Guglielmi Detachable Coils (GDC)
The GDC coil system provides the interventionalist the ability to insert a coil into an aneurysm or blood vessel, assess its position, and withdraw it if the result is less than satisfactory. Other coil systems are not detachable but rather pushed or injected into position. Once these coils leave the catheter, they are difficult if not impossible to retrieve.
In order to treat an aneurysm with GDC coils the interventionalist must first place a micro catheter into the aneurysm fundus. Once properly positioned a coil is inserted through the catheter and into the aneurysm. If the operator does not like the coils configuration he or she can remove it and reposition it or choose another size coil.
The GDC system consists of a soft platinum coil soldered to a stainless steel delivery wire. When the coil is properly positioned within the fundus a 1 mA current is applied to the delivery wire. The current dissolves the stainless steel delivery wire proximal to the platinum coil by means of electrolysis. At the same time, the positively charged platinum theoretically attracts the negatively charged blood elements such as white and red blood cells, platelets, and fibrinogen thus inducing intra-aneurysmal thrombosis. Once electrolysis occurs the delivery wire can be removed leaving the coil in place. Another coil can now be introduced into the fundus. The process is continued until the aneurysm is densely packed with platinum and no longer opacifies during diagnostic contrast injections.
The mechanism by which GDC coils occlude aneurysms is still debated. We have made observations at surgery on recently coiled aneurysms that lead us to question the theory that the positive charge within the aneurysm during electrolysis induces significant thrombus formation. Coils likely provide immediate protection against rehemmorhage by reducing blood pulsations within the fundus, and sealing the weak portion of the wall or hole. Eventually organized thrombus does form within the aneurysm and the aneurysm is excluded from the parent vessel by the formation of an endothelialized layer of connective tissue that covers the neck's ostium. This has been demonstrated in experimental dog models and in human autopsy studies.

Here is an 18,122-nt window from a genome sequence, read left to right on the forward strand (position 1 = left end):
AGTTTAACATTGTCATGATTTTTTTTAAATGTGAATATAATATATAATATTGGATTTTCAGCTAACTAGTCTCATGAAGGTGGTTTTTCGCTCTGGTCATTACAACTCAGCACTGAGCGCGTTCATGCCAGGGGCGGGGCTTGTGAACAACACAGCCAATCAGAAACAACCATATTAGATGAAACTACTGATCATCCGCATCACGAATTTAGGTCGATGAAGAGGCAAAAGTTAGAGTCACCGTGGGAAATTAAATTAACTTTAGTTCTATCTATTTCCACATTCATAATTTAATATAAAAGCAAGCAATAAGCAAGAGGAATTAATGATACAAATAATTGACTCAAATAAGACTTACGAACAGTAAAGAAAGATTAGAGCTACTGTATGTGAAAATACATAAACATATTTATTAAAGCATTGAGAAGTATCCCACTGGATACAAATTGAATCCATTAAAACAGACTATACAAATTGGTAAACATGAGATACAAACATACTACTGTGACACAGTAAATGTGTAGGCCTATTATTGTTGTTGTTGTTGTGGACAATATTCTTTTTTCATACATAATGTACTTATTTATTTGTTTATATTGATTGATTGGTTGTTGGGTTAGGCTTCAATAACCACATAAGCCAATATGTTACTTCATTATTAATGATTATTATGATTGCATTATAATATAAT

While the indications for the GDC coils is continually expanding as interventionalists become more skillful in their placement, they tend to be most successful in cases of aneurysms with small necks or necks that are smaller in diameter than the maximal aneurysm diameter and aneurysms without significant intrafundal thrombus. Nevertheless, decisions concerning their applications are made on a case by case basis and few dogmatic rules exist.